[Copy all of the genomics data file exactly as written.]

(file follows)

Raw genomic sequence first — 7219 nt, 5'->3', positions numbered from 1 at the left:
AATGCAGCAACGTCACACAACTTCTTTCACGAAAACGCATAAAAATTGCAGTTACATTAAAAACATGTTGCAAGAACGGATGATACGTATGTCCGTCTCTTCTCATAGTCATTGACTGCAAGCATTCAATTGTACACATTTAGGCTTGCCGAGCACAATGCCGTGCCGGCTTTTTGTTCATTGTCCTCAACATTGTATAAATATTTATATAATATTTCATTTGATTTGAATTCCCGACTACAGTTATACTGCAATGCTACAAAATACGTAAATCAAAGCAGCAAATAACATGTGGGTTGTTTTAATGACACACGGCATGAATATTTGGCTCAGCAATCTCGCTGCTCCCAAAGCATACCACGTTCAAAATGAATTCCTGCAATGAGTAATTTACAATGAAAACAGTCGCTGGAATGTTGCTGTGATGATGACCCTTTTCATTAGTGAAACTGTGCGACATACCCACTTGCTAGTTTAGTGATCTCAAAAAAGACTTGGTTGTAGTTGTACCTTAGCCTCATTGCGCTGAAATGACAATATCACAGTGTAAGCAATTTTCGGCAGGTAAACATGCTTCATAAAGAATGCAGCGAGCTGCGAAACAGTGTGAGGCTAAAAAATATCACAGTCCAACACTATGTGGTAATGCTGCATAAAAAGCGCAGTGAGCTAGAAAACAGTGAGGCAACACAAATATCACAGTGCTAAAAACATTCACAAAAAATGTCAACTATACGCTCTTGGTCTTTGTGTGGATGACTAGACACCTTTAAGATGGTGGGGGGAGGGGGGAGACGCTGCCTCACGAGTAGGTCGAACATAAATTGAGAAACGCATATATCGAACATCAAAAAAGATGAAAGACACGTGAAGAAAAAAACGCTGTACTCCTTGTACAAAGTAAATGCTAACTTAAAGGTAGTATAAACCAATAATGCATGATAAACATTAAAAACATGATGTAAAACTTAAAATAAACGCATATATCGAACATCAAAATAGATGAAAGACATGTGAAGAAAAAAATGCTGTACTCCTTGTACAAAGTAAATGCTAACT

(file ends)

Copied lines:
Raw genomic sequence first — 7219 nt, 5'->3', positions numbered from 1 at the left:
AATGCAGCAACGTCACACAACTTCTTTCACGAAAACGCATAAAAATTGCAGTTACATTAAAAACATGTTGCAAGAACGGATGATACGTATGTCCGTCTCTTCTCATAGTCATTGACTGCAAGCATTCAATTGTACACATTTAGGCTTGCCGAGCACAATGCCGTGCCGGCTTTTTGTTCATTGTCCTCAACATTGTATAAATATTTATATAATATTTCATTTGATTTGAATTCCCGACTACAGTTATACTGCAATGCTACAAAATACGTAAATCAAAGCAGCAAATAACATGTGGGTTGTTTTAATGACACACGGCATGAATATTTGGCTCAGCAATCTCGCTGCTCCCAAAGCATACCACGTTCAAAATGAATTCCTGCAATGAGTAATTTACAATGAAAACAGTCGCTGGAATGTTGCTGTGATGATGACCCTTTTCATTAGTGAAACTGTGCGACATACCCACTTGCTAGTTTAGTGATCTCAAAAAAGACTTGGTTGTAGTTGTACCTTAGCCTCATTGCGCTGAAATGACAATATCACAGTGTAAGCAATTTTCGGCAGGTAAACATGCTTCATAAAGAATGCAGCGAGCTGCGAAACAGTGTGAGGCTAAAAAATATCACAGTCCAACACTATGTGGTAATGCTGCATAAAAAGCGCAGTGAGCTAGAAAACAGTGAGGCAACACAAATATCACAGTGCTAAAAACATTCACAAAAAATGTCAACTATACGCTCTTGGTCTTTGTGTGGATGACTAGACACCTTTAAGATGGTGGGGGGAGGGGGGAGACGCTGCCTCACGAGTAGGTCGAACATAAATTGAGAAACGCATATATCGAACATCAAAAAAGATGAAAGACACGTGAAGAAAAAAACGCTGTACTCCTTGTACAAAGTAAATGCTAACTTAAAGGTAGTATAAACCAATAATGCATGATAAACATTAAAAACATGATGTAAAACTTAAAATAAACGCATATATCGAACATCAAAATAGATGAAAGACATGTGAAGAAAAAAATGCTGTACTCCTTGTACAAAGTAAATGCTAACT